Is Donald Trump a Conservative?

Analyzing Trump's Improbable Political Shift

Donald Trump
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Ignoring Donald Trump was fun while it lasted, but as he is now an announced candidate for President riding a sizable poll bump, denial about his existence is no longer an option. Propelled by tea party groups who were once so rigid ideologically that they would regularly reject solid conservative candidates, Trump has temporarily earned their backing based on his boisterous calls for building a wall on the border.

Perhaps he's just filling the gap that Ted Cruz's neutered presidential campaign has failed to fill. With Cruz taking a more measured approach in his presidential bid, it was only a matter of time before someone would take the come-at-me-bro approach. Enter Trump.

Donald Trump has been here before. In 2011, he flirted with running for President before ultimately deciding to re-up as a reality television star. He managed to top some polls after deciding to thrust birtherism into the campaign, giving Republicans who actually would run headaches they weren't looking for. This year, his cause is border control - an issue that has long been needed to address and is, honestly, an issue that resonates across party lines. That the Republican Party has not been more aggressive in this area of the immigration debate is a true crime. But Trump's position on the border is not why he is where he is.

He is where he is because he is loud.

He's obnoxious about his positions and, apparently, the squeakiest wheel gets the biggest poll bumps. He's open to verbally attacking just about anyone, mostly Republicans, and usually the good ones at that. He's suing just about everyone it seems, perhaps enough to personally pay off the nation's debt should he win them all.

He's been bolstered by tea party groups who are grasping on for relevance in the worst possible way. The Breitbart News website has put him in an inexplicably-flattering light. He's been invited to CPAC for several years in a row now. And because nearly everyone is running from him, he is suddenly the "anti-establishment candidate" opposed only by RINOs. With the most conservative elements of the party defending Trump, the question should actually be asked: is Donald Trump even a conservative?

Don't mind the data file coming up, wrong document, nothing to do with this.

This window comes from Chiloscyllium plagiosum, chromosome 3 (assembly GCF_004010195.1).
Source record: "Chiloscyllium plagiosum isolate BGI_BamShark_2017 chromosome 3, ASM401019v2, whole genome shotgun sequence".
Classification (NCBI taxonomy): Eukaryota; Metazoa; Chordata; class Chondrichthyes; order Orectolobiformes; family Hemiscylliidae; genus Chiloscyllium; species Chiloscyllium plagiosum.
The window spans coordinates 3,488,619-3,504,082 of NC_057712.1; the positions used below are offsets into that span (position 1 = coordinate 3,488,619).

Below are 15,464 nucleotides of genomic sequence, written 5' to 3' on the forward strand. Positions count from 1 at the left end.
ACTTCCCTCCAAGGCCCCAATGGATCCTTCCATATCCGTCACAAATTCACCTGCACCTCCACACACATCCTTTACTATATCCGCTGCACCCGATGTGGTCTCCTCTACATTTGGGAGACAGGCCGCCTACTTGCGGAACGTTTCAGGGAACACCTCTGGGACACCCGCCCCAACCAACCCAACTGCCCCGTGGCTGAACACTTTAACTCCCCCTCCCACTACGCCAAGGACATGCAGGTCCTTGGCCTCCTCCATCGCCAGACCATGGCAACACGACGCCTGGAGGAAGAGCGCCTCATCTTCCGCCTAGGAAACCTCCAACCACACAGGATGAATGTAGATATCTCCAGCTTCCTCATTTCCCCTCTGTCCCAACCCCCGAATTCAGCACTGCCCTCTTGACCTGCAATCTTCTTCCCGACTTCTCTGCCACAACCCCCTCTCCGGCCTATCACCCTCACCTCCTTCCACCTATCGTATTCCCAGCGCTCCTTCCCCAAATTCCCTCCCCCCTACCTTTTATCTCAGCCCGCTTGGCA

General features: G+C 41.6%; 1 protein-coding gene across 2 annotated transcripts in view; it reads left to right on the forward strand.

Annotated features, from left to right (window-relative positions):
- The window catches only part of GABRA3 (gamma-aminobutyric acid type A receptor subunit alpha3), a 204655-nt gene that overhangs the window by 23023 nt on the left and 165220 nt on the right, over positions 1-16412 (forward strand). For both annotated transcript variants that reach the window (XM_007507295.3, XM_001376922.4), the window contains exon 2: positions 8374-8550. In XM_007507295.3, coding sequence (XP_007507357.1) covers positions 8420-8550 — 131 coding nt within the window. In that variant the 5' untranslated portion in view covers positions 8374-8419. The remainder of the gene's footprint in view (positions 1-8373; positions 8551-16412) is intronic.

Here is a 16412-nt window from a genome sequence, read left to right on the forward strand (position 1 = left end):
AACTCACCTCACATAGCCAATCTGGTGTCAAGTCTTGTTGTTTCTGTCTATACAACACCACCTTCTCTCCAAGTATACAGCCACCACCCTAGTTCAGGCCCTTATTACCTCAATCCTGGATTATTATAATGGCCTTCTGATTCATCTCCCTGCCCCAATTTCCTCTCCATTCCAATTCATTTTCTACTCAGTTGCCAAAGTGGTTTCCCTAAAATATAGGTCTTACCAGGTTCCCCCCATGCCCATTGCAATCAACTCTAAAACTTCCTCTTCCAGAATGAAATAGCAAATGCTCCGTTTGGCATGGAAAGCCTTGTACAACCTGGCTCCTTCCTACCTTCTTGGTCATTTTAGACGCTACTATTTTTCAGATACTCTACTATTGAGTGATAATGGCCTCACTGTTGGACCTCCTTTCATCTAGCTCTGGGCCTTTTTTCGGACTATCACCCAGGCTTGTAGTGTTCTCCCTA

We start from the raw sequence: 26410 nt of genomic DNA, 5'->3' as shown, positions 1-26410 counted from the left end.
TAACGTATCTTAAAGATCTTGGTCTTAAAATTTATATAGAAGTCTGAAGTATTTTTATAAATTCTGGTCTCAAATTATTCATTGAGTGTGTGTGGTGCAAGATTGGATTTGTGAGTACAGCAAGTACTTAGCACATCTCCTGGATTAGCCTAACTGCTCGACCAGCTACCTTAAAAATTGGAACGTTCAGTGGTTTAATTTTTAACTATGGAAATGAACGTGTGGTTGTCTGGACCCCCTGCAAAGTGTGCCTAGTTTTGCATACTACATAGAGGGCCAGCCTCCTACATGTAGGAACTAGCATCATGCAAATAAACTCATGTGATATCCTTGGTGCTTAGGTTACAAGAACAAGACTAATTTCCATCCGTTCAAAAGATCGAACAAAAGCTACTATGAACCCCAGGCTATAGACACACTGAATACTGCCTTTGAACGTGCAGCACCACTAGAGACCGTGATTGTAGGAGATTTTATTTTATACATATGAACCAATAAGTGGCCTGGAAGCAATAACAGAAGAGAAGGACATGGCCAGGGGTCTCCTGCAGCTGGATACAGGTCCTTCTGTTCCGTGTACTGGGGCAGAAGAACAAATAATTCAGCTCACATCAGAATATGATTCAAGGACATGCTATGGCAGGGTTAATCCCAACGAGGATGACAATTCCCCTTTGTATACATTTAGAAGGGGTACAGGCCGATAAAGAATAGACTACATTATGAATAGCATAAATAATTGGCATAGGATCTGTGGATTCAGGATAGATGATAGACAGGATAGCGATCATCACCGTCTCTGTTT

Despite making his mark on the issue, Donald Trump is no different than any other candidate on illegal immigration. All of the major candidates support closing the border first before doing anything else. This is true for Marco Rubio and Ted Cruz and Scott Walker. And like those candidates, Donald Trump is also for a path to legal status. Of the major candidates, only Jeb Bush appears to be holding on to comprehensive immigration reform as opposed to an incremental approach. There is effectively no difference between the candidates except that Trump has managed to alienate almost every Hispanic in the country just to have the same position as the "RINOs."

While Trump has made his mark by holding the same position on amnesty/border control as everyone (just much, much more loudly), where does Trump stand on everything else?

Naturally, Trump had a major ideological-transfusion in 2011 right before his initial flirtation with a presidential run. Up until then, Trump was decidedly in favor of abortion and proudly pro-choice. He once proposed a 14%+ tax on wealth to wipe out the debt. He called universal healthcare a "must have" in America, something that Obamacare supporters eventually hope to achieve. He was for gun control before he was against it. He called Missile Defense "inappropriate." Despite greasing the political wheels for decades he is suddenly against "crony capitalism."

While Donald Trump does have a 2016 website, it's missing an issues page. It does, however, featureparagraph after paragraph of all the things that have his name on it.

Other Notes:

- Trump was upset that his friend John Kerry "blew it" against George W.

Bush in 2004, calling Bush "the worst President in the history of the United States."

- Since 2011, Trump has donated almost exclusively to Republicans. Prior to that, he financially backed Hillary Clinton's 2008 primary campaign and mostly liberal Democrats, with a handful of liberal Republicans sprinkled in. He donated twice to Charlie Crist in late 2009 as Marco Rubio was starting to pick up steam in the Republican primary for the US Senate in Florida. He also backed Arlen Specter over Pat Toomey that cycle. Both moderate Republicans would later jump the GOP ship after losing to the Tea Party favored candidates. (All of this adds to the irony that it is the tea party now giving him life.) In 2004, he backed Senate Majority Leader Tom Daschle over John Thune, who went on to pull off the major upset that year.

- Judging by statements and donations, Trump's preferred presidential picks appear to have been Bob Kerrey (D-NE) in 2000, but he did not run, John Kerry (2004), and Hillary Clinton (2008). His 2012 support of Mitt Romney mostly appears a product of his improbable "transformation" and personal disdain for President Obama.